Brindos suite 1Brindos suite 2Our suite was truly impressive: The entry hall had doors leading to a half bath, the living room, and an antechamber to the bedroom. The antechambere opened onto, besides the bedroom, a huge marble-lined bathroom with a big bathtub (with telephone-receiver-type handsprayer) at one end, a separate enclosed marble shower stall at the other, and two sinks in between. The living room had seating for six or eight and a separate, curtained office alcove. It opened onto a large private terrace, again with seating for six or eight if you counted the chaises longues, shaded by a large canvas awning. The bedroom opened onto a separate private terrace, with a table and four chairs, from which you could look down through a skylight into the restaurant below. The whole thing faced onto a private lake—(ducks, coots, egrets, cormorants, wagtails, rougequeues, swallows (the kind with white breasts and white rumps; I forget which species that is); lots of water lilies. Flat-screen TVs in both the bedroom and the living room. WiFi throughout (but not free).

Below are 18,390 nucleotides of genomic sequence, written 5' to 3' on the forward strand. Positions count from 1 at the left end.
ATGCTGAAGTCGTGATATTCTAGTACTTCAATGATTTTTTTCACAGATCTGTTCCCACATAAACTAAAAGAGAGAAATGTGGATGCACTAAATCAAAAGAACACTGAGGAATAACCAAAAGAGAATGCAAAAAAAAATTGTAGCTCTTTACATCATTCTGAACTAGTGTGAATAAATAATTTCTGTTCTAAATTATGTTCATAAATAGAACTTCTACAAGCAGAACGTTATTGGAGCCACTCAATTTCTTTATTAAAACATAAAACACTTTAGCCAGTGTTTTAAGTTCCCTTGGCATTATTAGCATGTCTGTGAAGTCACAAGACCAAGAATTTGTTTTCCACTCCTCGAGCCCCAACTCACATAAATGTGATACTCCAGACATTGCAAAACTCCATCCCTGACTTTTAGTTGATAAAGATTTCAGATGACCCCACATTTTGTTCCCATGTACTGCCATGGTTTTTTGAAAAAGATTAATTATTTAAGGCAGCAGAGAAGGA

Alas, despite the magnificent surroundings, many little things weren't quite right, and the service could use some thought. The afternoon of our arrival, while David took a nap (one of his favorite vacation activities is sleeping), I went out to the terrace to work on the computer. The woven water-resistant covers on the chair cushions were completely dry, but the moment I sat down I got soaked—a small leak in the canvas awning had let dripping water completely saturate the thick cushion inside its cover. The other chairs were fine; I had just picked the wrong one. At dinner, I ordered a liter of Evian but I got Vittel (not my favorite, as it often has a fishy taste in summer); okay, many kitchens don't stock both, so I assumed they had only Vittel, but on the breatfast buffet the next morning was a liter of Evian! Throughout dinner, a nattily dressed young man, preternaturally cheerful to the point of creepiness—I called him "the well-wisher"—wished us "bon apetit!," inquired whether we liked our room, hoped we had had a pleasant journey, etc. He circulated through the dining room, doing the same for all the other tables, and sometimes took a turn through the lobby, welcoming arrivals and wishing them well. The rest of the waitstaff, the sommelier, and the maitre d' were scrambling, because the restaurant was completely full (we were only a short distance from Biarritz, and a large party from the Transversal Medicine meeting were there), but we never saw him carry a dish, take an order, or so much as refill a wine glass. The next morning, he was there at breakfast, wondering whether I had slept well, espressing great joy that I had, and wishing me a good day. He must have been either (a) Serge Blanco's nephew or (b) somebody mainstreamed from the local loony-bin who needed a job. Right from the start, we had requested a room with two beds, in case my snoring kept David awake. A quick check on arrival revealed that two beds did in fact lurk beneath the full-width bedspread; unfortunately, at bedtime, we found that the two were made up as one, with full-width sheets as well. Rather than call (and wait for) the maid service at 11 p.m., we disassembled and remade the whole thing ourselves. Then I discovered that, in moving my open suitcase from the bed so as to turn it down and leave our pillow chocolates, the maid had closed my suitcase without attaching the net that divides the two halves, leaving me no way to reopen it without dumping the contents of one half or the other, so I had to repack my suitcase. The sinks were so far from the edge of the counters that we had to bend forward uncomfortably to brush our teeth; I had to turn the cold-water handle on mine almost a full turn before any water came out; the drains were extremely slow because the stoppers just barely opened; the shower stall had nowhere you could rest a foot to wash it (but at least there was room to bend double). The breakfast buffet was a sad sight. Clearly this chef flunked "garnishing." For one euro less than the Rosewood, we got a flat, sparse, ungarnished assortment. The hot drinks were do-it-yourself, from urns. The hot-milk thermos was nearly empty and never refilled. A glass platter a foot and a half across held 1 thin slice of salami, 4 or 5 inch-wide slices of chorizo, and two small slices of smoked salmon, still on their separating papers. I ate the salmon and salami; they took the platter away and never brought it back. Next to it was a huge covered steam-table chafing dish in which I found (and left) four slices of limp bacon. One kind of bread (rubbery baguettes). The pastries were rather soggy, not as good as those at the Rosewood. There was a hot water bath for do-it-yourself boiled eggs, but no eggs to order. One kind of dry cereal sat out in the humidity in an open bowl. The house-made jams (both dull red and unlabeled, but recognizable to the taste as strawberry and raspberry) were served in large bowls, but no containers were supplied in which to carry a serving to my table (I took an egg cup from next to the water bath). The fruit salad was cut into 1/8-inch dice and was floating in a bowl of what looked like sangria. Definitely a breakfast buffet for barbarians. Hampton Inns do it better and include it in the price of the room! Finally, at checkout time, I went to brush my teeth and to fill the water bottle we carry in the car. The bottle was too tall for the sink, so I turned to the bathtub. Unfortunately, somebody (not us, since we never used the tub) had left the lever in the "shower" position, so when I turned on the tap, the ornate metal hand sprayer, which must have weighed half a pound, launched itself toward the ceiling like a rocket, flailing in all directions, bouncing off the large mirror beside the tub and off the back of the door, twirling in circles, and spraying a truly impressive quantity of cold water all the while! I couldn't catch it, but I managed to bat it away from my face a couple of times until I could dodge in through the spray and push the lever to the other side. Yeesh! At this point, the walls, mirrors, ceiling, my wash kit, and I were drenched and dripping. The floor was awash, and a few drops had even found their way around the door and into the wooden-floored hallway. (As I mopped those up, I noticed older water marks on the wood showing that the same thing had happened before). Clearly, the maids need to remember that step 1 in cleaning that bathroom is to push the lever to the "spout" position, in case the previous occupant turned off the hand sprayer at the taps rather than the lever. I was all packed, and putting wet clothes in the suitcase would only have invited mildew; it was a warm day, so I just wore the wet things, and they dried by lunchtime.